We all were with our children in a therapy clinic, and so our speech therapist and OT, we basically just started a support group to share information about different apps that were helping our kids. That started with the iPad back in 2010. The website came after that and the purpose of the website was to share the information that we were learning.
Because not all parents and not all the therapists that we wanted to talk to, could come to those in-person meetings. Being in Houston, its transportation is sometimes a challenge and a lot of our kids have medical issues, so it was a way to share information among our group. When we started the website in late 2010, early 2011, the website really took off.
It was just sharing information from a disability perspective of early childhood learning apps. Everything that helped with fine motor and vision, cognition, communication was a big one, and just learning apps that our kids with these different disabilities were using. We were just really excited about it.
We became part of Easterseals in 2011 and found our forever home and just the program has grown. We have three assistive technology labs here in Houston, where we have both traditional assistive technologies and computer stations and software, as well as devices, smartphones, tablets loaded with different apps that help people.
We do in-person things and projects in a lot of different areas with a lot of different people, and then we use that to inform everything that we share out on our website.
Awesome. Well, thank you for the background. Now what’s new with BridgingApps?
I will answer that, this is Amy. We are very excited about the new launch of our app search tool, which is separate from the BridgingApps.O-R-G. However, there is a link there to easily find it. What our app search tool is, is it’s a site that allows users to shortcut the process for finding mobile apps. If you’ve been on the Apple App Store, the Google Play Store, it can be very overwhelming.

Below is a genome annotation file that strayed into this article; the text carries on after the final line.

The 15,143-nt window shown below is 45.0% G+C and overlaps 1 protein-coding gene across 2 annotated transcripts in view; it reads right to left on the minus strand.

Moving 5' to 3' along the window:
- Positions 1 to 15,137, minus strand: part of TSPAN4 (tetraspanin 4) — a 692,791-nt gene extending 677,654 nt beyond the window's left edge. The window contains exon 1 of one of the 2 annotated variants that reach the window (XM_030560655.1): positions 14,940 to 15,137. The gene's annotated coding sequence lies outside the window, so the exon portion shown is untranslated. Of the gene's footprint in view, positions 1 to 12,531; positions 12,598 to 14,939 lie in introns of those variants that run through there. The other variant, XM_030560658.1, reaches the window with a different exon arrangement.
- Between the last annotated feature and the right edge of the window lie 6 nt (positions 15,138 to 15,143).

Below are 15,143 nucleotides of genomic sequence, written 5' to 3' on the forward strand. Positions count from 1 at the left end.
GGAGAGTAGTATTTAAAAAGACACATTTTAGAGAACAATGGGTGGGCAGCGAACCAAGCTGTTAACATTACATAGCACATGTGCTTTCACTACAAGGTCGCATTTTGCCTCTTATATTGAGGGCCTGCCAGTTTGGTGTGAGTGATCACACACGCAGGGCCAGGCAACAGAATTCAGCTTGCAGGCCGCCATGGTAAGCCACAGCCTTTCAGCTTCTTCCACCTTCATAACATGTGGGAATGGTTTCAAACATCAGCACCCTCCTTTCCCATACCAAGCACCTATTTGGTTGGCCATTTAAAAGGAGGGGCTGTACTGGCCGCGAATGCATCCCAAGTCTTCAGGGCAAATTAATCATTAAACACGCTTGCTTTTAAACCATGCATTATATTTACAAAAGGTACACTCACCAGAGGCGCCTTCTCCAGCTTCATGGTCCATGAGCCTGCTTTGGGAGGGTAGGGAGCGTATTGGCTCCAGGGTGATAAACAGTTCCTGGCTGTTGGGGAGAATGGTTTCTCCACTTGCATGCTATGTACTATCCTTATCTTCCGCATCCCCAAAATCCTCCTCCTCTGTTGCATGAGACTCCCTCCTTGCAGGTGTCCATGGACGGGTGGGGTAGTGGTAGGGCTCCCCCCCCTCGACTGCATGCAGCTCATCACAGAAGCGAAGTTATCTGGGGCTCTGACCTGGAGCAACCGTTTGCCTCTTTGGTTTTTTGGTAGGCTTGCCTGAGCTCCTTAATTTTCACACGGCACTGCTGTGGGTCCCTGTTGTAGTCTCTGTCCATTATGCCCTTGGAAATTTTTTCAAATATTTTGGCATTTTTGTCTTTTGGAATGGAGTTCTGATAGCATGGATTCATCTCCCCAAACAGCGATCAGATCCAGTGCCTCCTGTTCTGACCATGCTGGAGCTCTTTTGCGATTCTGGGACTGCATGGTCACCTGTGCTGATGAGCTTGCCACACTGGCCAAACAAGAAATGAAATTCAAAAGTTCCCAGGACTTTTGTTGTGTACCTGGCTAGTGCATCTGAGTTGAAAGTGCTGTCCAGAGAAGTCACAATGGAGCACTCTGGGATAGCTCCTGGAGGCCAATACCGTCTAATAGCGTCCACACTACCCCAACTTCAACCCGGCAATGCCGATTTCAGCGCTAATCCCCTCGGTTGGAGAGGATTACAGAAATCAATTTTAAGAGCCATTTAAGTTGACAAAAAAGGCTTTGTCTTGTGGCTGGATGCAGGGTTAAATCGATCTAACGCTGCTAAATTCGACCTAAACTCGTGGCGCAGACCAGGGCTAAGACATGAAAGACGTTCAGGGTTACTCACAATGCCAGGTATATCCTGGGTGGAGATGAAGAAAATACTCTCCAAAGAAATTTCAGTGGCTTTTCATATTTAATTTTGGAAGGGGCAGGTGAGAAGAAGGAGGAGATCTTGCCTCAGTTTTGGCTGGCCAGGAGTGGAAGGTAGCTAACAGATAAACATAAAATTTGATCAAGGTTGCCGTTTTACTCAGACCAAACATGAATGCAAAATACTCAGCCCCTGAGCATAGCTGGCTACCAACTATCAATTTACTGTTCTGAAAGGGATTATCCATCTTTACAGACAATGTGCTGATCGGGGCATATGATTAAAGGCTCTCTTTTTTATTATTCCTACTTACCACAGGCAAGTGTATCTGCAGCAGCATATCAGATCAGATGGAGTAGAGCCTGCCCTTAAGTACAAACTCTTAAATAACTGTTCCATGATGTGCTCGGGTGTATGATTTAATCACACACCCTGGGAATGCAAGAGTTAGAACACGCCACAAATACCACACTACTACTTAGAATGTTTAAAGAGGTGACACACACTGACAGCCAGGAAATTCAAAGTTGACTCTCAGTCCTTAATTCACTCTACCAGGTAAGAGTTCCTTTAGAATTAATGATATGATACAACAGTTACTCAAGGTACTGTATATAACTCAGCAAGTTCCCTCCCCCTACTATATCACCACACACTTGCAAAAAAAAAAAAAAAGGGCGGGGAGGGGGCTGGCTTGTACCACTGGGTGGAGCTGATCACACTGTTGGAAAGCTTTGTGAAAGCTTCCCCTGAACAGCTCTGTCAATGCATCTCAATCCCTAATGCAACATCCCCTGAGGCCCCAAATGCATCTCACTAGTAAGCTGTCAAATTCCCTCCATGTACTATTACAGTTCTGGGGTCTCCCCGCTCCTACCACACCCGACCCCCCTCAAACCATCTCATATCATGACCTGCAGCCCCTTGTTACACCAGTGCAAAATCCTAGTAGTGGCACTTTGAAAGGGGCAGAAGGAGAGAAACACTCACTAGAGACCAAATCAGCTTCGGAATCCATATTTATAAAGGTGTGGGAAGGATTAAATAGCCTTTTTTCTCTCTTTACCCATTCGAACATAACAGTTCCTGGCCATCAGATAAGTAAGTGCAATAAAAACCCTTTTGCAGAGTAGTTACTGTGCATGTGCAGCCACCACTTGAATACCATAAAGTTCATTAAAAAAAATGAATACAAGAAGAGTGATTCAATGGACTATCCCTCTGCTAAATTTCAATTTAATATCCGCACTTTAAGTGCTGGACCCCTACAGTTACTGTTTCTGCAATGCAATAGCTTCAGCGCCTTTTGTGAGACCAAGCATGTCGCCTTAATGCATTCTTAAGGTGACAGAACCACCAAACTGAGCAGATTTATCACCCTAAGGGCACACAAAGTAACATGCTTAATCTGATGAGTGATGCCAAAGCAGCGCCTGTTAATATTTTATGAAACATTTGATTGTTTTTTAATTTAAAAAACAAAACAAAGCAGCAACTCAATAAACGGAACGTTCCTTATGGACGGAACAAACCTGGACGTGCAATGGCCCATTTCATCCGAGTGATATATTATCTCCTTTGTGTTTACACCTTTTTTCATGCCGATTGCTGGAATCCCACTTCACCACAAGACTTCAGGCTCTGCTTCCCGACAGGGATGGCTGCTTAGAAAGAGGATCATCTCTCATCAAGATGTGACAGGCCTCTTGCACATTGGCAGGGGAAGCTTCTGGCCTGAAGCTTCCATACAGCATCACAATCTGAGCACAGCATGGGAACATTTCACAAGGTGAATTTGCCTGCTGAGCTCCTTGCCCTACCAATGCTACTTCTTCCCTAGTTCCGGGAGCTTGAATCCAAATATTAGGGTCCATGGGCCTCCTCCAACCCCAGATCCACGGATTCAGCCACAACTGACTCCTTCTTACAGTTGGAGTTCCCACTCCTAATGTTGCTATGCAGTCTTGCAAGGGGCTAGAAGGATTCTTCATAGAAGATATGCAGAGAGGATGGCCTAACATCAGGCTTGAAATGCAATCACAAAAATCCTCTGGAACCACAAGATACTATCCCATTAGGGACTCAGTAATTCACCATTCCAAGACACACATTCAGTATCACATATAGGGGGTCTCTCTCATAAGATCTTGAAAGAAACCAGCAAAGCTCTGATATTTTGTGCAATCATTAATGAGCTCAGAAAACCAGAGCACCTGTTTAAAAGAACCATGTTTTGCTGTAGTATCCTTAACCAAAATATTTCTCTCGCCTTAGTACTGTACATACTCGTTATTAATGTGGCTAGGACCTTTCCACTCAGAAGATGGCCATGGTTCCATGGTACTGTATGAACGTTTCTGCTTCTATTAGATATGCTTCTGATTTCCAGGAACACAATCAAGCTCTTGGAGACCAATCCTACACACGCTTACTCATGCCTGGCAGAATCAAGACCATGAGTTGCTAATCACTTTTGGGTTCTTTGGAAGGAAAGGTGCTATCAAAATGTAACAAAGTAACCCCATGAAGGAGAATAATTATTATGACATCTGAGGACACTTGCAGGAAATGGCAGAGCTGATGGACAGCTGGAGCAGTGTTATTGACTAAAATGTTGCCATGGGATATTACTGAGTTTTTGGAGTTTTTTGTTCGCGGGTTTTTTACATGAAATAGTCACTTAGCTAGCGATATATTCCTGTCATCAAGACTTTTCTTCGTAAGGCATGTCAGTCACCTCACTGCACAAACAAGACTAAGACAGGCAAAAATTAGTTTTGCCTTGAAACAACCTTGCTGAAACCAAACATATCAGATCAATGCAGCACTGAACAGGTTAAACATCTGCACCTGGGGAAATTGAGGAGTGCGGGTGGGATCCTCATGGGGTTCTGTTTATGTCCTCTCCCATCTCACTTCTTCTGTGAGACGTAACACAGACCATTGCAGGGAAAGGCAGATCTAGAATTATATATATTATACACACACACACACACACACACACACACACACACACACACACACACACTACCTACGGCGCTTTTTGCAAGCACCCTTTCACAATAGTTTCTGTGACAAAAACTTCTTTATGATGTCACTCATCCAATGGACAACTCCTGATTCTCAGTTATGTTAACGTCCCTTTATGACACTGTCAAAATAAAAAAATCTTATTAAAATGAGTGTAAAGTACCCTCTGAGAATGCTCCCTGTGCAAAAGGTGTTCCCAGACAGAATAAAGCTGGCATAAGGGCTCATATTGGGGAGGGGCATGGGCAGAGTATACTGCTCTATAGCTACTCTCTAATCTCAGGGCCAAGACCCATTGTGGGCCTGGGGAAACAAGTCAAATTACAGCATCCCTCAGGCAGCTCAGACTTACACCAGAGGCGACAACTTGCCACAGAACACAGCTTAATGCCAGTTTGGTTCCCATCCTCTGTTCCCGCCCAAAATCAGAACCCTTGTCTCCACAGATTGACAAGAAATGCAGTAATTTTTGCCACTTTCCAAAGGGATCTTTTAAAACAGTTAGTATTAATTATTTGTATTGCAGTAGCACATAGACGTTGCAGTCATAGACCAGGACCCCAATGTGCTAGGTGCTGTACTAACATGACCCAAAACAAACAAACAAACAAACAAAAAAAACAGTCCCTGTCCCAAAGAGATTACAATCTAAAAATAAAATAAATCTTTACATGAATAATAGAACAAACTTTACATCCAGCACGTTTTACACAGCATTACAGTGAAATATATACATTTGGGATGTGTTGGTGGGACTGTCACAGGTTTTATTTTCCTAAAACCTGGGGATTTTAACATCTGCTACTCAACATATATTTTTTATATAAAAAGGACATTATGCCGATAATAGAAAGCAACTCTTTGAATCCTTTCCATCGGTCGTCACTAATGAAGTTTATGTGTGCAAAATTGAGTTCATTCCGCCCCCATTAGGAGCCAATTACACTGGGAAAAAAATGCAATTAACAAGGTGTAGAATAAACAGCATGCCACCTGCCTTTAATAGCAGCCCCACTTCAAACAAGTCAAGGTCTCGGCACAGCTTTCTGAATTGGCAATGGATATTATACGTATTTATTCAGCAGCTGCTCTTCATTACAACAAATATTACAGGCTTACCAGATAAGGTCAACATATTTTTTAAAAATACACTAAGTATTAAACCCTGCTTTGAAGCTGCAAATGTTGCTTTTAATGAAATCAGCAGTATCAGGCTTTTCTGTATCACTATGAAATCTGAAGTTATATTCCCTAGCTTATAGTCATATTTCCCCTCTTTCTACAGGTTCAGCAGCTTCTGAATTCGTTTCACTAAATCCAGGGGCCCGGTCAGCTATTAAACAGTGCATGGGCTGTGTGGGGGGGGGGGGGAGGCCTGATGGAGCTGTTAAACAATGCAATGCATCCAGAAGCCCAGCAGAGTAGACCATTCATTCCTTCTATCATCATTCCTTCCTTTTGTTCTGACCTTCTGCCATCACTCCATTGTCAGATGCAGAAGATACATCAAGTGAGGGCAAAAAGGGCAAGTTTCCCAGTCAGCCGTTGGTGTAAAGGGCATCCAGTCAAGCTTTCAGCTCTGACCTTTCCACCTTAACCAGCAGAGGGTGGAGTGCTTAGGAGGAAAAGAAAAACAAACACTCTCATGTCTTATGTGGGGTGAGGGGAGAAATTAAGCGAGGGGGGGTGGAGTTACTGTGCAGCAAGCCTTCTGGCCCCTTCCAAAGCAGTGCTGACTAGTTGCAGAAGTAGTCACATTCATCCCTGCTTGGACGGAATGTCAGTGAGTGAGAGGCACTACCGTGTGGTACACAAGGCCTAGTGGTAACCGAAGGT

Even if you just search for more specific things, it’s a lot. Our app search tool is there to help with that process. We do also have some web-based tools and it’ll help with the sorting and filtering. We also have reviews, we have reviewers that review apps. There are some apps, which we consider valued apps have not yet been reviewed, but we either work with the developers.
We’ve taken time to vet them or check them out and make sure that they would be a great fit for the site or for users of all abilities. Then we also have some that have been reviewed by our team, doctors, therapists, educators, and even people with certain disabilities. We have a user, we have a blind reviewer that reviews for us, and he’s absolutely amazing. But anyways, the reviews are short how-tos.
They talk about the app, how to use it, some of the main functions, features. Our users will share their experience with using the app, benefits, helpful features. Yeah, so we’re just really excited about this new BridgingApps App Search Tool.
I’m pretty darn excited about it as well. Talking about the reviews, how do you decide what apps to review?
That’s a great question. We get apps suggestions all of the time, either from developers or just people in the community who write in and are curious about certain things. Autism generally is a big topic, those who have visual impairments, and just very well-designed apps for education are hot topics. Generally, we prioritize based on people asking us to review certain apps or trial them and then have reviews.
Or we have just we’re always looking for reviewers in different industries. We’ve done a lot of work recently in mental health, for example. If somebody on our team or a reviewer outside of Easterseals is reviewing for us and they feel really passionate about something. Or there’s maybe a big topic coming up like right now and we’re taping this in October. It’s Augmentative and Alternative Communication Awareness Month, which is a fancy way of saying using technology to help with communication.